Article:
Drafters: Milton MuellerConcurring: Derrick Cogburn, John Mathiason, Jeanette Hofmann
As a contribution to the 2007 UN Internet Governance Forum (IGF), IGP has released a new paper showing how network neutrality can serve as a globally applicable principle that can guide Internet governance. The paper defines network neutrality as the right of Internet users to access content, services and applications on the Internet without interference from network operators or overbearing governments. It also encompasses the right of network operators to be reasonably free of liability for transmitting content and applications deemed illegal or undesirable by third parties. Those aspects of net neutrality are relevant in a growing number of countries and situations, as both public and private actors attempt to subject the Internet to more control. An important part of the mandate of the Internet Governance Forum is to develop globally applicable public policy principles for Internet governance. The paper contends that the principle of network neutrality combines and integrates concepts of universal access to the resources connected to the Internet, freedom of expression, economic innovation, and free trade in digital products and services.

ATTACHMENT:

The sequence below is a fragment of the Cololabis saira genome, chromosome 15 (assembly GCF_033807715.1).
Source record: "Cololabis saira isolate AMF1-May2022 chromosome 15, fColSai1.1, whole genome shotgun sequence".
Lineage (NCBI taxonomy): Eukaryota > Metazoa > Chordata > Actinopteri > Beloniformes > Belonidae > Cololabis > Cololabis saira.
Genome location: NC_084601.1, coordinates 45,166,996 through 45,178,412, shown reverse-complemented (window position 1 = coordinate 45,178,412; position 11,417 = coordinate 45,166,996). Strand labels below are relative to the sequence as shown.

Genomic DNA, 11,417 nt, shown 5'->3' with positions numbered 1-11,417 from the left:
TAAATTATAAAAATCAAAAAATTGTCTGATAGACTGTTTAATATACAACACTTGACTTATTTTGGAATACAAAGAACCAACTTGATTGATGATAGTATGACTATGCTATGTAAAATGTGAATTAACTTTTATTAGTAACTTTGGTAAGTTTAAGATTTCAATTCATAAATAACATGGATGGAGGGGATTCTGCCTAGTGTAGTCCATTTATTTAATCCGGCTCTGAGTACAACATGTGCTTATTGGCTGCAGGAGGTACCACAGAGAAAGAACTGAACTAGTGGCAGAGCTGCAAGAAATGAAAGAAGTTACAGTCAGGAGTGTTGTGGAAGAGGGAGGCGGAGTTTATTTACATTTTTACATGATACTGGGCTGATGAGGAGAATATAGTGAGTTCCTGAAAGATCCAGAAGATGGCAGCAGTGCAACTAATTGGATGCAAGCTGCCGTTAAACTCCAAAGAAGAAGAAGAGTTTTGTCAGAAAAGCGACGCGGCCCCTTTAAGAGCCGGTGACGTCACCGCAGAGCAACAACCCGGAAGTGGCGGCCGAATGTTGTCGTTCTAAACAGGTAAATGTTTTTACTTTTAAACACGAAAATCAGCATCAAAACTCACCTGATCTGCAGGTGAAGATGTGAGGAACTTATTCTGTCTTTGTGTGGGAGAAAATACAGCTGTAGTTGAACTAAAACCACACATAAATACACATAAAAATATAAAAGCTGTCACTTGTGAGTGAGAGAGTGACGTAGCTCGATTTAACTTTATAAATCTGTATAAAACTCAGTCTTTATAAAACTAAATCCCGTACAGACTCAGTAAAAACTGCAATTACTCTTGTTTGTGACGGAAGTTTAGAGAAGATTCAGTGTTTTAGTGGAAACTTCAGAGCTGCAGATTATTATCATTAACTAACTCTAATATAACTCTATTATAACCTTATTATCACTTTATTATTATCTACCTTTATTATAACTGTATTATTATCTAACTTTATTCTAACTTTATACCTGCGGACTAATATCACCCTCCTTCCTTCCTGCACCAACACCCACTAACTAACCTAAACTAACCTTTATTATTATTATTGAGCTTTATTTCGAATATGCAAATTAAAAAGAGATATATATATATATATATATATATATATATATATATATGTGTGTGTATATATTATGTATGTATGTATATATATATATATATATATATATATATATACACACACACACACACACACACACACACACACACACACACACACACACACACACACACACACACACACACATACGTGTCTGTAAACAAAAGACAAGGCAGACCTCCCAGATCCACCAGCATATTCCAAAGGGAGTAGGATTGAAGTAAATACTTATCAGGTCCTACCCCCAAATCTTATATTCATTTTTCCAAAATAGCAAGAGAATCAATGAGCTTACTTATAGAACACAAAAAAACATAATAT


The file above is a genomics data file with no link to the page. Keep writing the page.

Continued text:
Suggested citation: Milton Mueller, “Net Neutrality as Global Principle for Internet Governance” (Nov 5, 2007). Internet Governance Project. Paper IGP07-003. Available at http://internetgovernance.org/pdf/NetNeutralityGlobalPrinciple.pdf